web tracker

1st July 1916 Tour

The 1ST July 1916 tour begins by looking at key features from Beaumont Hamel View including handouts with maps and fact sheets. This includes an explanation and demonstration of a soldier's equipment; including an original Lee Enfield Rifle dated 1916 complete with bayonet, and grenade drills!!

The tour will follow Old Beaumont Road (original trench system) towards the front line trenches, whilst being appraised of the facts of the battles which took place, including details of the arms and units involved such as the Infantry units, Royal Artillery, RFC and tanks used in the area.

Our first stop will be to look at the ground in conjunction with the trench system maps, showing the famous tunnel system used for the Hawthorne Ridge explosion(s) famously filmed by Geoffrey Malins on the morning of 1 July 1916. Walking to the crossroads and front line trench position called Marlborough trench and look at photographs and film footage taken over 90 years ago, standing exactly on the spot where the British soldiers attacked from. From the exact position where the filming of the Hawthorne explosion took place, an explanation of the offensive and details of the units advancing on that fateful morning will be given.

From the trench system at White City, Battalion HQ, which was hurriedly constructed to get the Lancashire Fusiliers to the Sunken Lane via King Street just beyond the front line trench system, remnants of the original dugouts can still be seen. The famous poet Wilfred Owen spent some time in this position where a brief look at some of his work will take place.

Walking across to Hunter Trench known as the Sunken Lane, the advances of the Lancashire Fusiliers on the 1 July 1916 will be discussed and Malins film footage will be assessed. The successful advance by the 51st (Scottish) Division on the 13th November 1916 will also be discussed. It should be noted that through this 5 month period the objective of taking the village of Beaumont was only achieved using the new secret weapon, The Tank!

Next, moving up the sunken lane to Redan Ridge where the fighting in this area was so intense 1000s of soldiers were lost in action, some bodies not being retrieved until months later and many soldiers lost with no known grave. The trench system at this point is the closest on the battle front, less than 50 metres. The Royal Engineers dug many tunnels under the ridge which was often counter or under mined by the Germans.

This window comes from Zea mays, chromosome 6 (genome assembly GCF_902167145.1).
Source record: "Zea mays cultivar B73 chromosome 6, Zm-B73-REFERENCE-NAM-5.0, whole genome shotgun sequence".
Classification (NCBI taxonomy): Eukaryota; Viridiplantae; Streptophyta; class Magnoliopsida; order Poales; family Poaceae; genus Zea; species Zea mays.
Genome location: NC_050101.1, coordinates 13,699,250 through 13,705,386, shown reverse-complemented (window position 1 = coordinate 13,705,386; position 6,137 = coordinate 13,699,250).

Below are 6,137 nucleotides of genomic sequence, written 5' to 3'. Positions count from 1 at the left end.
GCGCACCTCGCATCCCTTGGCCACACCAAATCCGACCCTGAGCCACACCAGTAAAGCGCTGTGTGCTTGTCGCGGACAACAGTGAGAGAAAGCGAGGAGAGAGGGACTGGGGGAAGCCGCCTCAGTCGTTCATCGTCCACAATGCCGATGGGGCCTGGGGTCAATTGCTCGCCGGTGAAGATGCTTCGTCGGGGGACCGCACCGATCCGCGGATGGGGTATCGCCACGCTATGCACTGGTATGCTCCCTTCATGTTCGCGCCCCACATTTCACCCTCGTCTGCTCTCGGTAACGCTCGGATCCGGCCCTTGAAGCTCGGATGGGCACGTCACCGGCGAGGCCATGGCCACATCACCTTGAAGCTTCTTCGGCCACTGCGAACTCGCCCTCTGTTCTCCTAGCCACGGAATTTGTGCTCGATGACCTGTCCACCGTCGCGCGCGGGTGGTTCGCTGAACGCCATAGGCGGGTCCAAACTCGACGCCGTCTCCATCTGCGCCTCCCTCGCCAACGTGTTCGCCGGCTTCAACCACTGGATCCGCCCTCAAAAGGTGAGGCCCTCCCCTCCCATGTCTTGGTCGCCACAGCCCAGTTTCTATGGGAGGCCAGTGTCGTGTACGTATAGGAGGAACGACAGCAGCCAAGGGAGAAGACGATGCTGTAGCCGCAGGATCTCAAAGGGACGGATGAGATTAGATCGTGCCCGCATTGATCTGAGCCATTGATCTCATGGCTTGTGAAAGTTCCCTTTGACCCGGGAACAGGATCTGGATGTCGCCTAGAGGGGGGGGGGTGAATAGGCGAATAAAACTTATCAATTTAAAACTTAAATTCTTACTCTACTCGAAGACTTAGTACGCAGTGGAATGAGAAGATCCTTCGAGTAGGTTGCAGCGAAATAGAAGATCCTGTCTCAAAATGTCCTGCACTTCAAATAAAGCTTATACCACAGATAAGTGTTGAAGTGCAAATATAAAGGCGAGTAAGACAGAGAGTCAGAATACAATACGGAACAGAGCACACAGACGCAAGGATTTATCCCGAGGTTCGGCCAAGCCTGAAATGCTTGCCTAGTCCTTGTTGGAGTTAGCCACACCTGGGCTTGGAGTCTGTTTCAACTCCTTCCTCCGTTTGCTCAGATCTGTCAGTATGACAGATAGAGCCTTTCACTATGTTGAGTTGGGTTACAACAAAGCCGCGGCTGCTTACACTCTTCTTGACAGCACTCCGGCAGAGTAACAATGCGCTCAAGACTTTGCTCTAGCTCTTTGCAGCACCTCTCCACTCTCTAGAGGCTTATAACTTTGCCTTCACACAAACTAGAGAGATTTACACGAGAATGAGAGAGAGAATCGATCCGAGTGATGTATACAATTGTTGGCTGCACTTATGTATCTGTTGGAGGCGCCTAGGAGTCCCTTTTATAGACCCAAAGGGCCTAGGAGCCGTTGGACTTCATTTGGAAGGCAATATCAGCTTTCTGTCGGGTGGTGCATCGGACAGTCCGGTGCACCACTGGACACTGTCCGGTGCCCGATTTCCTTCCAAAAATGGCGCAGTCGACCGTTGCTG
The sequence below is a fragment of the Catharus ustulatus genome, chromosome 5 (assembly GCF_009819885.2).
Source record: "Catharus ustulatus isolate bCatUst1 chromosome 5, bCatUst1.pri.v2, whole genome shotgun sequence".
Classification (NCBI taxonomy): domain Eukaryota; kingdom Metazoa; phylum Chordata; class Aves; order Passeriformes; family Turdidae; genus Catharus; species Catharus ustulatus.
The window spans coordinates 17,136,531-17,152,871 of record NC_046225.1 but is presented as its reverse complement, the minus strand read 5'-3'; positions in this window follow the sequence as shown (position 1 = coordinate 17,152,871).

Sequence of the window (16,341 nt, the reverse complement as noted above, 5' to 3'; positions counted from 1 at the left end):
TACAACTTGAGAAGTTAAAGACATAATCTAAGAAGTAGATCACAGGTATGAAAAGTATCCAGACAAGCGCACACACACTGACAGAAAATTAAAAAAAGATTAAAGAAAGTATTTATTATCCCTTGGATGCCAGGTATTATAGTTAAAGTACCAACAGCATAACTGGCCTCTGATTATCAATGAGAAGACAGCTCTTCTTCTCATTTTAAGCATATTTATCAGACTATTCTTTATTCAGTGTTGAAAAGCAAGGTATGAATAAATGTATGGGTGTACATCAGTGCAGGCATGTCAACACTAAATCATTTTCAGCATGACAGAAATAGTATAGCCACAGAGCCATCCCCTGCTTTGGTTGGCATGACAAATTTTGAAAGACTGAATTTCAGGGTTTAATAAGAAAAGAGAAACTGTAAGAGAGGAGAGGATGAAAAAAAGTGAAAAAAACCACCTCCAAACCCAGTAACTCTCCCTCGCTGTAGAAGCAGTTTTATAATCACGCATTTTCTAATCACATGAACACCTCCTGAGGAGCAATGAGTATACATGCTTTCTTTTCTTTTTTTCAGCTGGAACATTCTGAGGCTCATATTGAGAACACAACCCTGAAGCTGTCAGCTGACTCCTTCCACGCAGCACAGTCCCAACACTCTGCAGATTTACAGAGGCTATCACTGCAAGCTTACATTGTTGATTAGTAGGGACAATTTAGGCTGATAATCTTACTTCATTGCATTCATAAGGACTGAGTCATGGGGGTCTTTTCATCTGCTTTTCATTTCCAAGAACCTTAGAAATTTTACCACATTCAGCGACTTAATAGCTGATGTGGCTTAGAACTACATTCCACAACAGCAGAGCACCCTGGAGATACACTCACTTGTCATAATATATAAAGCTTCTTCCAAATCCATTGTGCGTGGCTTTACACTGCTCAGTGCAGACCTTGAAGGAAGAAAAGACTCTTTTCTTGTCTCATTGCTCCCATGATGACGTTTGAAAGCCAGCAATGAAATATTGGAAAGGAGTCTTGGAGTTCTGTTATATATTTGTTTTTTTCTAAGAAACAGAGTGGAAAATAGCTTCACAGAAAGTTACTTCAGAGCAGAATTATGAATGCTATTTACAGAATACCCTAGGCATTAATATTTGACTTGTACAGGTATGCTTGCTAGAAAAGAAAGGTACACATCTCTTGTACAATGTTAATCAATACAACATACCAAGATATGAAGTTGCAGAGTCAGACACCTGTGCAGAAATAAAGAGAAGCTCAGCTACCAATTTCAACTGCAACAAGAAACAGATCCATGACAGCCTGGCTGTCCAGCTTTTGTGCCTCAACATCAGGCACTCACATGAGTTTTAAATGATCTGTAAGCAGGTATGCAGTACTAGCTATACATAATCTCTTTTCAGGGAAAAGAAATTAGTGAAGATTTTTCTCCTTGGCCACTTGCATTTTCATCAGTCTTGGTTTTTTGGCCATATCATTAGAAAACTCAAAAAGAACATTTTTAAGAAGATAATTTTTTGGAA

Continuing across the ground towards Beaumont the German perspective will be looked at with an appreciate of their defensive positions looking at the topography of the ground back across to the British lines. Crossing the road and walk up to Hawthorne Ridge mine crater, and even into the crater, the tunnellers achievements will be discussed whilst preparing for the massive 40,600lb explosion in July and then the 30,000lb explosion in November. The crater is a mass grave for all the Germans killed in both explosions and we will remember them whilst looking through photographs of German soldiers who held the position back in 1916.

 After visiting the British grave yard at Hawthorne Ridge on the hill and talking about individual troops, the German perspective will be revisited including the views and defences they had and how effective their tactics were in stopping the 1st July advance.

Over the hill takes us to Beaumont church showing some very interesting German pictures of occupation, memorials and cemetery. Whilst walking through the back of 'Y' ravine to Newfoundland Park, the Newfoundland and British advances and attacks will be explored. Moving through the park the trench systems are clearly visible. A brief will be given on tactics used which took so many young lives. Walking through the park, there are three cemeteries that will be visited finishing at the famous Caribou memorial. 

Leaving the park heading across to Anley fort and bunker system, which is ideal for some 'battlefield scratching', hopefully you will find your own relic. Making our way back along the communication lines to the Auchonvillers communal cemetery where 15 British soldiers are buried, 13 Border Regiment troops, discussing how they came to be buried there. And finally, returning back to Beaumont Hamel View.

This is quite a full day. It can be spread over 2 to 3 days and extended to include a wider area, discussing how and where the first Tanks were used and where they were camouflaged in the wood north of Auchonvillers. The location of the artillery positions, teh types of artillery used and specific unit actions can also be looked at. A visit to Serre where the largest British grave yard on the Somme is located is also an option and then across to the pals battalions memorial at Sheffield Park,

Please contact us for further details and a quote.